Apple still dominant in online movie sales, Walmart sneaking up
The online movie business has been booming in recent years thanks to everyone and their mom either starting up their own services or signing contracts with the major players. Despite so many entrants into the market, Apple has still managed to retain its dominance when it comes to delivering feature-length films to customers, though it has lost some of its share of the consumer dollar over time.
Apple got 64.5 percent of total consumer spending on online movies in 2010, according to a new report conducted on behalf of iSuppli by IHS Screen Digest, down from 74.4 percent in 2009. Microsoft came in second with 17.9 percent in 2010 (up from 11.6 percent in 2009), and Sony came in third with 7.2 percent of consumer spending (up from 5.7 percent). The “Others” category also went up between 2009 and 2010, from 8.3 percent to 10.4 percent.
Because the entire market grew, though, Apple still pulled in more dollars than it did in 2009, despite the percentage drop. “The iTunes online store showed remarkable competitive resilience last year in the US EST/iVOD movie business, staving off a growing field of tough challengers while keeping pace with a dramatic expansion for the overall market,” IHS research director Arash Amel said in a statement. “iTunes managed to grow because of the introductions of the iPad and the second-generation Apple TV, which have spurred the company’s movie rental offerings and have invigorated the iTunes multi-screen ecosystem.”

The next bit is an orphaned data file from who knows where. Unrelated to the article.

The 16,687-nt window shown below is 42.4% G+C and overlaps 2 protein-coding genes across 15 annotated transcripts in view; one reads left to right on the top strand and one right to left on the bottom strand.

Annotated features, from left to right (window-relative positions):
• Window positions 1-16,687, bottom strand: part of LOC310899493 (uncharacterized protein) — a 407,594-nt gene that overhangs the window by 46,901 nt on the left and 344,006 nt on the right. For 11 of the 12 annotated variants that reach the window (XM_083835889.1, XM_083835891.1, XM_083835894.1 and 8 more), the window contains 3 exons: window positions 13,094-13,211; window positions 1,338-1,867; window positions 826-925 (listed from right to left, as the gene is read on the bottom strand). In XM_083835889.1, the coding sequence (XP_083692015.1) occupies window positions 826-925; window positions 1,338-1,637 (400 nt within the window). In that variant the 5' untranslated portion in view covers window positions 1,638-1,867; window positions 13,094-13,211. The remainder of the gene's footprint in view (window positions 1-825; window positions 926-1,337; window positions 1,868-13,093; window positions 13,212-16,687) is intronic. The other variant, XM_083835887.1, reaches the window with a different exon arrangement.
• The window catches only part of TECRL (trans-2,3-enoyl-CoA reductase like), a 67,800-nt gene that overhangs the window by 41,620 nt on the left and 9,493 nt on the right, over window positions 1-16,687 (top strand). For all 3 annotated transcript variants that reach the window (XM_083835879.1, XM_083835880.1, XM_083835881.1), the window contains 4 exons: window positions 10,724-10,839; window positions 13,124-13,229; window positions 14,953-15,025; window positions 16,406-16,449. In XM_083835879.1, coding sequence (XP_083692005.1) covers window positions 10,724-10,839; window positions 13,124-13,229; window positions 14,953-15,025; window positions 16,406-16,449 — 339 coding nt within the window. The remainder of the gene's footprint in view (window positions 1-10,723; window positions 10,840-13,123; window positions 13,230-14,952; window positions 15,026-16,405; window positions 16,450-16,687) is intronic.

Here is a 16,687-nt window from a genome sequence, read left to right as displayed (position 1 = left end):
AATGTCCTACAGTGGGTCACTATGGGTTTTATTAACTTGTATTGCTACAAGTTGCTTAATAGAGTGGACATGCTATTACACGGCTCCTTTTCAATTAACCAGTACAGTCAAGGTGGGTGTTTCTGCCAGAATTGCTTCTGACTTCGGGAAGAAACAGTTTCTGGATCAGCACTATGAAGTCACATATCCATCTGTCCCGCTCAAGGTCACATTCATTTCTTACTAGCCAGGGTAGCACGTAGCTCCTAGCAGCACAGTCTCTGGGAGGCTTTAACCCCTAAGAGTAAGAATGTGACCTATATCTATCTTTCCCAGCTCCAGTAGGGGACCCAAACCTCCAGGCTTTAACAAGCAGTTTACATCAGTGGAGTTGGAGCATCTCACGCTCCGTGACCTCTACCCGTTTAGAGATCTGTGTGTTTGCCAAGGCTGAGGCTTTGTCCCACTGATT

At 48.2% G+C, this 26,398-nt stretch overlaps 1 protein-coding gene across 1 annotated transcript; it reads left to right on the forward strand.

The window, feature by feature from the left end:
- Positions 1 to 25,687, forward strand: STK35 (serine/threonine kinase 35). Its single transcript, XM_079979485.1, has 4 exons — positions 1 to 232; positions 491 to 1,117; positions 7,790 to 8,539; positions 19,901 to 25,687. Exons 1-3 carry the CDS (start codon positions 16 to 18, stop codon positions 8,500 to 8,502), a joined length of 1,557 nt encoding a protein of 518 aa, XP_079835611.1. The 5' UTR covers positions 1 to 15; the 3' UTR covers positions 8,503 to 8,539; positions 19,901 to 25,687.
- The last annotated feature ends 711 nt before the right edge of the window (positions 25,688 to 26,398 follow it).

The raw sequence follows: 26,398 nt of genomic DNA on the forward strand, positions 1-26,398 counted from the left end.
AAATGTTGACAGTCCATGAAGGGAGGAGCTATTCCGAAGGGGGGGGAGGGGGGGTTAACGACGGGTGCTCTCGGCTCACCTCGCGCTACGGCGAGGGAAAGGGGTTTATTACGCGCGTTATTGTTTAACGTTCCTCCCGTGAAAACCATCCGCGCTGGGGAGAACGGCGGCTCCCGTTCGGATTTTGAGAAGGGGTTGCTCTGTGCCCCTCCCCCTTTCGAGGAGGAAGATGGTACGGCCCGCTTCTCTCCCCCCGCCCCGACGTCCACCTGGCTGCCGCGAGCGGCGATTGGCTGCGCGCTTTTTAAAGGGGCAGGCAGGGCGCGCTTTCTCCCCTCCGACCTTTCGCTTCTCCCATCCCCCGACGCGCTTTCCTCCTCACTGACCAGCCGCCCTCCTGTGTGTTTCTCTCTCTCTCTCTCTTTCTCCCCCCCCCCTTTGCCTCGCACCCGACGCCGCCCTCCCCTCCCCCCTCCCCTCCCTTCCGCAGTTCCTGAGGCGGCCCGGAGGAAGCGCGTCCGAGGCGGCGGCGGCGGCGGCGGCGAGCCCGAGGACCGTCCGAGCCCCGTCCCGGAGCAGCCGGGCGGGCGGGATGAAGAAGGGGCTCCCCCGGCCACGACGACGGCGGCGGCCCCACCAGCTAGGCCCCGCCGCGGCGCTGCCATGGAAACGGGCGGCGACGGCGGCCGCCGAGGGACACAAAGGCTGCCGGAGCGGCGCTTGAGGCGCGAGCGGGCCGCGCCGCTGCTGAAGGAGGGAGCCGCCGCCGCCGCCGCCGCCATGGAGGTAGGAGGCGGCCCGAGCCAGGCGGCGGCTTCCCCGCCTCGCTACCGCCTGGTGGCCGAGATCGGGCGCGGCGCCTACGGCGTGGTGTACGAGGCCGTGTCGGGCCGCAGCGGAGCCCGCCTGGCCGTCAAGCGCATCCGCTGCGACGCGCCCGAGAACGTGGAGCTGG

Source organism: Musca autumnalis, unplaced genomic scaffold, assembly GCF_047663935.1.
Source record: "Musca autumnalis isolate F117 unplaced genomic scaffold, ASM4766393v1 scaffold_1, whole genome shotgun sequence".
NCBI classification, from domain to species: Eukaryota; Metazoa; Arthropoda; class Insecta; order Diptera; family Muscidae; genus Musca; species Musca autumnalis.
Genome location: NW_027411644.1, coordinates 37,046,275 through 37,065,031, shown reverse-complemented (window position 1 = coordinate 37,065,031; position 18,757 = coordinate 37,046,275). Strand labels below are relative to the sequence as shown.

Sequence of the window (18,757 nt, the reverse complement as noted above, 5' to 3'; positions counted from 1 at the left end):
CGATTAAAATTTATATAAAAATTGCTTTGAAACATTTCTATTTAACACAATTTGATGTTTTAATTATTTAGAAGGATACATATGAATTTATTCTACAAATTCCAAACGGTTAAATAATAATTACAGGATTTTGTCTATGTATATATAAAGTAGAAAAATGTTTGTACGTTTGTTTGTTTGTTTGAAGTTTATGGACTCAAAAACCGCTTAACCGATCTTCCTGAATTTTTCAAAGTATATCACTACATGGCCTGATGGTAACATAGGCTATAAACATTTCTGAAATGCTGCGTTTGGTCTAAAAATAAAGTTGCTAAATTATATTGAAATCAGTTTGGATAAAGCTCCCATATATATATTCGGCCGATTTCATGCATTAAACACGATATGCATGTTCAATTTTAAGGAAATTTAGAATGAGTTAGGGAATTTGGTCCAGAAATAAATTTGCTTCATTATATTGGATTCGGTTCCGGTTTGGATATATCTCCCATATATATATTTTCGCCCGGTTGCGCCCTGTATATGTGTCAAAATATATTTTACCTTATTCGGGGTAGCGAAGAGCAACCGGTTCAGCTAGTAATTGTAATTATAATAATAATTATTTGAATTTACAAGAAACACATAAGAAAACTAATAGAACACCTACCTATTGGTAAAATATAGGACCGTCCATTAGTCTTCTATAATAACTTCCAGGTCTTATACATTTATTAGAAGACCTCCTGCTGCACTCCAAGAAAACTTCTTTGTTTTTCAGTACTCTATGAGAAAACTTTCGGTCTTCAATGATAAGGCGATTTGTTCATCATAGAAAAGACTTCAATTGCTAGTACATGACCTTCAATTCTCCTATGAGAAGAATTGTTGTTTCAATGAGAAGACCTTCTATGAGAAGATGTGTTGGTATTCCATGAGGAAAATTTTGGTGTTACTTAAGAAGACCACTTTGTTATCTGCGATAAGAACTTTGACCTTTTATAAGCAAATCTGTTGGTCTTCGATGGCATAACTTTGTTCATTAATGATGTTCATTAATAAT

IHS did note that Microsoft and Sony have presented Apple with some major competition over the last year. The Zune and PlayStation Store are strong competitors, and it shows in Apple’s marketshare. However, the player seen as giving Apple the biggest challenge yet is one that’s not even on the top three list, yet: Walmart. Following Walmart’s purchase of online movie service Vudu, IHS saw a spike in consumption in the fourth quarter of 2010.
“The future of the online movie business may come down to a competitive battle between Apple and Wal-Mart,” Amel said. “Although Wal-Mart is not on the charts yet, the company soon will become a major player if its current momentum continues.”